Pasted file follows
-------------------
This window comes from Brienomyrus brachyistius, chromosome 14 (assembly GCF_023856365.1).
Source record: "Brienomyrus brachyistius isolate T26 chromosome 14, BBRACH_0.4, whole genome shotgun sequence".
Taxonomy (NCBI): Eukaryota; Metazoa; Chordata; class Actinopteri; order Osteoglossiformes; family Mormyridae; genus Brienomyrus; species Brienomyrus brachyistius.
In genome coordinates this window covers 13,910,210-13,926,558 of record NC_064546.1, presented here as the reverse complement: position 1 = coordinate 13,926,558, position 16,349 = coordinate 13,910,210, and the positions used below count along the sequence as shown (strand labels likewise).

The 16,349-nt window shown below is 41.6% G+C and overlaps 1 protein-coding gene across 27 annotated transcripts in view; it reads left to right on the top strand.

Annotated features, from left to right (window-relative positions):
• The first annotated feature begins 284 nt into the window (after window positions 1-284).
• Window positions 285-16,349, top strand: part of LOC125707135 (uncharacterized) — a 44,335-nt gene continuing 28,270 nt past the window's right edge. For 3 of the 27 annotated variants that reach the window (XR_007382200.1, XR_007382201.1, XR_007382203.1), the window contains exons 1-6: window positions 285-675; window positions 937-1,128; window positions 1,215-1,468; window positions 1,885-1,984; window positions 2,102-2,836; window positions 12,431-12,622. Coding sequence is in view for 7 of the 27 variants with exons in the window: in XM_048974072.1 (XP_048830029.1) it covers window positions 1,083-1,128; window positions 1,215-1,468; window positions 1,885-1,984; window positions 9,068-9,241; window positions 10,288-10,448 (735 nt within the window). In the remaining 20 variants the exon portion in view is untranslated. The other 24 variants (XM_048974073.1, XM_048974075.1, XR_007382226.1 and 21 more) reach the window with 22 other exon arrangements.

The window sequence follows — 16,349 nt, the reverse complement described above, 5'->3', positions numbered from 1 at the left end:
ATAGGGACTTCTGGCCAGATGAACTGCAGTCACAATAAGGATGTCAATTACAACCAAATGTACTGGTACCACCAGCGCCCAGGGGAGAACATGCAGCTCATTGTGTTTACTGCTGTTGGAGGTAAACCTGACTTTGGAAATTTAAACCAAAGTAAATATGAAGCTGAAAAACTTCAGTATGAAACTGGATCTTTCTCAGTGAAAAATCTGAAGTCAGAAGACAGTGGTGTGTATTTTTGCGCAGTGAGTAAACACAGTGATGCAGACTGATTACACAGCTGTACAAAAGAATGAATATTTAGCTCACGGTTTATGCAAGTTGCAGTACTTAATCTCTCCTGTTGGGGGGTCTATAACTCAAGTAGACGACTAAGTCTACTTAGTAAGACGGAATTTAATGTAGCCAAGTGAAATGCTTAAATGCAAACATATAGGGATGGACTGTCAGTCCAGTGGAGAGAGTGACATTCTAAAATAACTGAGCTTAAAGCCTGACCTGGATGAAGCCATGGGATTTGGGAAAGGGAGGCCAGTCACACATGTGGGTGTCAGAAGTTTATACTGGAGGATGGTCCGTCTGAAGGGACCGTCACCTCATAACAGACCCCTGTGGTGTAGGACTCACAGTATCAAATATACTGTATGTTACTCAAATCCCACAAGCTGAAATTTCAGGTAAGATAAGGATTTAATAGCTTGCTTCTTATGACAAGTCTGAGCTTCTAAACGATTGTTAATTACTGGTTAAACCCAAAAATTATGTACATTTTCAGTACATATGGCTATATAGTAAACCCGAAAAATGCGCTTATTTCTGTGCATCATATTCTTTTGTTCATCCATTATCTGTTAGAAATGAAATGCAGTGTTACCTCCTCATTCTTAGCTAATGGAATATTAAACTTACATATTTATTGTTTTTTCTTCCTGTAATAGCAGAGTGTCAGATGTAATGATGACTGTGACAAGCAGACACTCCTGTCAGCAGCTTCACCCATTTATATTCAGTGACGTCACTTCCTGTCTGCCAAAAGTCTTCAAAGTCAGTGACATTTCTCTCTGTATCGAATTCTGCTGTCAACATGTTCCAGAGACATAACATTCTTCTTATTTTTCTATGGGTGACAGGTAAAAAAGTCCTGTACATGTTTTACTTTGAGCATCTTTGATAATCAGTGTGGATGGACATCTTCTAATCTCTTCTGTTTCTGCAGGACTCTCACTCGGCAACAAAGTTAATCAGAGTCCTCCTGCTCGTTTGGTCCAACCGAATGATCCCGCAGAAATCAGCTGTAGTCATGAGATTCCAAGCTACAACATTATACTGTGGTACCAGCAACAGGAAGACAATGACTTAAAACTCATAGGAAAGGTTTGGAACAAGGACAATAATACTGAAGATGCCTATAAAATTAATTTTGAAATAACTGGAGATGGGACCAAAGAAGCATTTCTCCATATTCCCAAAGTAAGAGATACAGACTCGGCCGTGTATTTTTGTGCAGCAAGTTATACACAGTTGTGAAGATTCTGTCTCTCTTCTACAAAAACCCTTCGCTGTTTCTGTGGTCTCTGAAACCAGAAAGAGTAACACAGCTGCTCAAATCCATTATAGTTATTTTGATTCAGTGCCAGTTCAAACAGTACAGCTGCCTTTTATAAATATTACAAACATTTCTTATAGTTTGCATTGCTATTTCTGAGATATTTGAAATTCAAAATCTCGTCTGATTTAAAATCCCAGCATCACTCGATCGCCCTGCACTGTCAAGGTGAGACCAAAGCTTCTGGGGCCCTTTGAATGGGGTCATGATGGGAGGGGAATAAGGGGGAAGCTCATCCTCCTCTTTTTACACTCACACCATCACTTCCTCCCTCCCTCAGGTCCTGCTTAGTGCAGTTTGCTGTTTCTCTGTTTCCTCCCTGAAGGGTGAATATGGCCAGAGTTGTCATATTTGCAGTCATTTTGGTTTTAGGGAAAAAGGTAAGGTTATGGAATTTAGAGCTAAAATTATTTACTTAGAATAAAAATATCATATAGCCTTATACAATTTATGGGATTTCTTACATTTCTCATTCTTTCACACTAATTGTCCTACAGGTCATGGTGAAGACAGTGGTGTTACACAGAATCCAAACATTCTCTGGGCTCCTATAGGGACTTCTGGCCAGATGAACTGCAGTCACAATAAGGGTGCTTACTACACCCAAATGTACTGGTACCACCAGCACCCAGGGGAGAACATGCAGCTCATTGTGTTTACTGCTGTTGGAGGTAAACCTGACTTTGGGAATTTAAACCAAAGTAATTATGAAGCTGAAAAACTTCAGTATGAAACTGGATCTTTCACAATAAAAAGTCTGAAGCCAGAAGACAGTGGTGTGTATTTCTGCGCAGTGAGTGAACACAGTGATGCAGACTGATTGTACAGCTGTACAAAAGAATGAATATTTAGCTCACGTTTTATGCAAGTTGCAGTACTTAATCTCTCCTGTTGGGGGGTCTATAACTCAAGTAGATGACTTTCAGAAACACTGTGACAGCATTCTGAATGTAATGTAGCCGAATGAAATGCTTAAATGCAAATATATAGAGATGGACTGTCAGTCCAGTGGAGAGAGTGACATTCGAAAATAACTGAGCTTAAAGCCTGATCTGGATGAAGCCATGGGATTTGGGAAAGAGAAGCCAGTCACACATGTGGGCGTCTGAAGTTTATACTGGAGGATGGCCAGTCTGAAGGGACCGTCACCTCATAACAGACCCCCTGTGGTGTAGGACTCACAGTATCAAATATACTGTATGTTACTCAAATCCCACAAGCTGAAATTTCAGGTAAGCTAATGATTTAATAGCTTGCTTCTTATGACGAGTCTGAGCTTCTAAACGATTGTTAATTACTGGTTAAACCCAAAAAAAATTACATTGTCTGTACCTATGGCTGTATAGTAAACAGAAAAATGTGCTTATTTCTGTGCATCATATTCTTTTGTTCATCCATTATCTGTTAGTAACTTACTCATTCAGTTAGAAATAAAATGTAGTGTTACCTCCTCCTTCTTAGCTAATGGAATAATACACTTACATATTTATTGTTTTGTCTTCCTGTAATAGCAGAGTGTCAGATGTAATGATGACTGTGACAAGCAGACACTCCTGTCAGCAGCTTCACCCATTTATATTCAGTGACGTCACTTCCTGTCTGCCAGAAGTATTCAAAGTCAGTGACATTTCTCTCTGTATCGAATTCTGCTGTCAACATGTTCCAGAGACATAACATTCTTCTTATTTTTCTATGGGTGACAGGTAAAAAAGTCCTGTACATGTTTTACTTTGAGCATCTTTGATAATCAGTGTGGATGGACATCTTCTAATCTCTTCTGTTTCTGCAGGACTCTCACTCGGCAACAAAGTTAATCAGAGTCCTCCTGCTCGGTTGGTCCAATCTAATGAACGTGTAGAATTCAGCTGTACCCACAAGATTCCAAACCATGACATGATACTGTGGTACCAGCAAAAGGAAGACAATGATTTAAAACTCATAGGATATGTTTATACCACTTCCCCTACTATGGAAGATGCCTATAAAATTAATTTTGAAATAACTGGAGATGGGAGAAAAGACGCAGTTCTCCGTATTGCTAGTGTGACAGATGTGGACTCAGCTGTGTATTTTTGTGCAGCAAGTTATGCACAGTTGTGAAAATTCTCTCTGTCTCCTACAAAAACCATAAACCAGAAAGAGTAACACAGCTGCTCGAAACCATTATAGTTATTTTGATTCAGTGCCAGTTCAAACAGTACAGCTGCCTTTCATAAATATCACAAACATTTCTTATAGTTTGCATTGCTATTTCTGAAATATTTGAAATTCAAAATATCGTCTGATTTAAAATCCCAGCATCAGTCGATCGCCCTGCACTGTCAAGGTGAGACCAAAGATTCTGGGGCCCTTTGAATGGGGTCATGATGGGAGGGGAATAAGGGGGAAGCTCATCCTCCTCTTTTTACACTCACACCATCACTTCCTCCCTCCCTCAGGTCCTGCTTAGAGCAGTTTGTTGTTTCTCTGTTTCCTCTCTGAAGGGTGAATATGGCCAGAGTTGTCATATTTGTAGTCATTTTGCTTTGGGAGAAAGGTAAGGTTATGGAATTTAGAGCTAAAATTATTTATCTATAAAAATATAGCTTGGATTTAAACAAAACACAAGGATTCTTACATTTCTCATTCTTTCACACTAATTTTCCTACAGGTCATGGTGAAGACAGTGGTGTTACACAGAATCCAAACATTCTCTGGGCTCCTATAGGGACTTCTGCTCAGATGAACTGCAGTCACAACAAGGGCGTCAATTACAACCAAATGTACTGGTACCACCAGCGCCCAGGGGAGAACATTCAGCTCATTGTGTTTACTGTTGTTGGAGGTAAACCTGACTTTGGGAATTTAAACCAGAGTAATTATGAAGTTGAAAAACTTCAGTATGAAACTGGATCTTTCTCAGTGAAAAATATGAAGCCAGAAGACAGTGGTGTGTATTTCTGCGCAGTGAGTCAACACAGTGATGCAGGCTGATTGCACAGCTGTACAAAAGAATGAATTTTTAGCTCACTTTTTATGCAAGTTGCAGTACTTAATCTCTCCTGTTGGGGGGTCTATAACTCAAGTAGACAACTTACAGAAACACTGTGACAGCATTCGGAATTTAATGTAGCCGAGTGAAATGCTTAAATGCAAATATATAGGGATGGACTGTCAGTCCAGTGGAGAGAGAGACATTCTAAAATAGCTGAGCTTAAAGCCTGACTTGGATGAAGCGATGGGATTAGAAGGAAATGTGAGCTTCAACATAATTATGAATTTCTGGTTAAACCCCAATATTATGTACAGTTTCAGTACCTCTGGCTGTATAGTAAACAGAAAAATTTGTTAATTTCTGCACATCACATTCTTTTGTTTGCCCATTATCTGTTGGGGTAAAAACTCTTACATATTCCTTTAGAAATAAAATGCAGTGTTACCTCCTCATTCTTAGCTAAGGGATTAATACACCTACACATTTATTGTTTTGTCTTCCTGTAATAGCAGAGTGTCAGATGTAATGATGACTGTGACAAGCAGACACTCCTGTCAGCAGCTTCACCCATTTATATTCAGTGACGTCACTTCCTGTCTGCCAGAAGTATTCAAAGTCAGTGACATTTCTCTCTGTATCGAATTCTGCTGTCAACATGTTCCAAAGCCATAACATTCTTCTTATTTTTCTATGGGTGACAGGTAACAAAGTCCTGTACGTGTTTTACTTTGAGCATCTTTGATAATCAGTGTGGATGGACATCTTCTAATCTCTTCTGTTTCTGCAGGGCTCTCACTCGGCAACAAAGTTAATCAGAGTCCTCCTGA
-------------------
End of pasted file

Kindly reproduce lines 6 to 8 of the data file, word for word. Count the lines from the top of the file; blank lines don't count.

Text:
Annotated features, from left to right (window-relative positions):
• The first annotated feature begins 284 nt into the window (after window positions 1-284).
• Window positions 285-16,349, top strand: part of LOC125707135 (uncharacterized) — a 44,335-nt gene continuing 28,270 nt past the window's right edge. For 3 of the 27 annotated variants that reach the window (XR_007382200.1, XR_007382201.1, XR_007382203.1), the window contains exons 1-6: window positions 285-675; window positions 937-1,128; window positions 1,215-1,468; window positions 1,885-1,984; window positions 2,102-2,836; window positions 12,431-12,622. Coding sequence is in view for 7 of the 27 variants with exons in the window: in XM_048974072.1 (XP_048830029.1) it covers window positions 1,083-1,128; window positions 1,215-1,468; window positions 1,885-1,984; window positions 9,068-9,241; window positions 10,288-10,448 (735 nt within the window). In the remaining 20 variants the exon portion in view is untranslated. The other 24 variants (XM_048974073.1, XM_048974075.1, XR_007382226.1 and 21 more) reach the window with 22 other exon arrangements.